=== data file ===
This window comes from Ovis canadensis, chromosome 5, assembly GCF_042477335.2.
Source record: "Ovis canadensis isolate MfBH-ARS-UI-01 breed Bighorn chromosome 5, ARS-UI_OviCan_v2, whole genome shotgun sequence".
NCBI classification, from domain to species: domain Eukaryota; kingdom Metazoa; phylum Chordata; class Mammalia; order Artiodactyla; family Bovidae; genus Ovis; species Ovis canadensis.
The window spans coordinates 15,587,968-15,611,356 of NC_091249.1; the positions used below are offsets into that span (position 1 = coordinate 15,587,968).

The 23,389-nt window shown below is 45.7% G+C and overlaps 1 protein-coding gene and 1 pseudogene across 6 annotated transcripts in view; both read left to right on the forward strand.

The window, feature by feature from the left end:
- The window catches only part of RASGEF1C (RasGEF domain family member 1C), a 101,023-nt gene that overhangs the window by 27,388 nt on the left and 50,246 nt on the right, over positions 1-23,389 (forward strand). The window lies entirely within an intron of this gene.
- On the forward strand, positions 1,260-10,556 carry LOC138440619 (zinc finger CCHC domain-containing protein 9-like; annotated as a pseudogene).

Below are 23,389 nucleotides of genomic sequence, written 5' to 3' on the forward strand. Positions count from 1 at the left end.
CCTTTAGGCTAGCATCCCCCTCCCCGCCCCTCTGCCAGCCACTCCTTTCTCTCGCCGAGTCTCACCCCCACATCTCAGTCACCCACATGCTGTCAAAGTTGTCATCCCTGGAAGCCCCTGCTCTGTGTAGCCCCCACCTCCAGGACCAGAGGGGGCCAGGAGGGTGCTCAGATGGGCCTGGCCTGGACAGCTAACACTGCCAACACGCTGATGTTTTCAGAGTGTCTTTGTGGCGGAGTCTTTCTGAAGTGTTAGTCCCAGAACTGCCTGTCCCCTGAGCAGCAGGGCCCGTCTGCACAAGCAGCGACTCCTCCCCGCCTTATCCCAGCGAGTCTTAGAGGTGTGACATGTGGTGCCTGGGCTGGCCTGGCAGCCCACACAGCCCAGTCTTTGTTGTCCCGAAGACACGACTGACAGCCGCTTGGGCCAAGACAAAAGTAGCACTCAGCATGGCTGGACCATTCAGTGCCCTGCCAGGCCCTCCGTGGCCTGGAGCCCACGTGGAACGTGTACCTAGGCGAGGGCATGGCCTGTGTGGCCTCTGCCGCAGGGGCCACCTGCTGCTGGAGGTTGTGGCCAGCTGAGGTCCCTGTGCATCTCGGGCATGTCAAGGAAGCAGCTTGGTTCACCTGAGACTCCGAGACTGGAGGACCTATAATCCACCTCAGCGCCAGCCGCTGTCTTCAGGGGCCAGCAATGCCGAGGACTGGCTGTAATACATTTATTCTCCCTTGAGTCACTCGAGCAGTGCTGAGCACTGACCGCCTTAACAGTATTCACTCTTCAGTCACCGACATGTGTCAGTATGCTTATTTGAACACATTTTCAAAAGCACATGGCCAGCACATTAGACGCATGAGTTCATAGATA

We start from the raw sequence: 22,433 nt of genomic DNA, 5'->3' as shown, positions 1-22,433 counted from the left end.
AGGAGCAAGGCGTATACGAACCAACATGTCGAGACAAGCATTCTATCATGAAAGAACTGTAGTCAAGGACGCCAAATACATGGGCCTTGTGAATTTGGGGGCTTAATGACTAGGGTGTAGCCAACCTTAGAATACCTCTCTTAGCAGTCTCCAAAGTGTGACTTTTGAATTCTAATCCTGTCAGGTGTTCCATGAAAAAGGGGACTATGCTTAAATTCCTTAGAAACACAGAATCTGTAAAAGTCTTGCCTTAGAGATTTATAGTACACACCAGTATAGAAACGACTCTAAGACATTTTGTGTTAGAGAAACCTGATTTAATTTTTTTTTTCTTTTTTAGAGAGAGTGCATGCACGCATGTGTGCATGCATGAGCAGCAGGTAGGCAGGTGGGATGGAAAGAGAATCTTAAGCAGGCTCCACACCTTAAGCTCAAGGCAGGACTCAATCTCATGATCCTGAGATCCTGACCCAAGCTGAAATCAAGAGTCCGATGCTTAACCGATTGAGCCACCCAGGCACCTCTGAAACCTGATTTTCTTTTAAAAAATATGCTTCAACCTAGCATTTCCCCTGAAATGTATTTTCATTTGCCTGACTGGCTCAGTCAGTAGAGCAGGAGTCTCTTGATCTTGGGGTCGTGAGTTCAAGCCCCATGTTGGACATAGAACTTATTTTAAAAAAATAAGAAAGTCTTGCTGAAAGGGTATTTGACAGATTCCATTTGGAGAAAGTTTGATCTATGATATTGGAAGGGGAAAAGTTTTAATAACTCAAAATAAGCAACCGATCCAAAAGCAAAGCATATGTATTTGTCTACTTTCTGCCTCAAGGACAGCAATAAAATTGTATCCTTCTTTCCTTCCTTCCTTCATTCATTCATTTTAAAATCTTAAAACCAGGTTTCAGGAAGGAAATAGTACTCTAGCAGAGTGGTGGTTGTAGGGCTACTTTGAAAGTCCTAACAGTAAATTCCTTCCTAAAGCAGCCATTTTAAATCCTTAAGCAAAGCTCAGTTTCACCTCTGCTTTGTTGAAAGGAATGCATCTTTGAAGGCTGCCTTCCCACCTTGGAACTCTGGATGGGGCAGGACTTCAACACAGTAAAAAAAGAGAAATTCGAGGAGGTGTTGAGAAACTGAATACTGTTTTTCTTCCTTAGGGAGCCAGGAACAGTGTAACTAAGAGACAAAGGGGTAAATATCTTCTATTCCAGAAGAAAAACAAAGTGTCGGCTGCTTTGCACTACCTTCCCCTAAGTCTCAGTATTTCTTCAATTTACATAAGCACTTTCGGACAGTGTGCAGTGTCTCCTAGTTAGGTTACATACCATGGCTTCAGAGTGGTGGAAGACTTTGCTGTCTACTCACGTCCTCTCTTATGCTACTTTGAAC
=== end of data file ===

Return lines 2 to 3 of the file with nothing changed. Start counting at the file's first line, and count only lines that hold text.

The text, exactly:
Source record: "Ovis canadensis isolate MfBH-ARS-UI-01 breed Bighorn chromosome 5, ARS-UI_OviCan_v2, whole genome shotgun sequence".
NCBI classification, from domain to species: domain Eukaryota; kingdom Metazoa; phylum Chordata; class Mammalia; order Artiodactyla; family Bovidae; genus Ovis; species Ovis canadensis.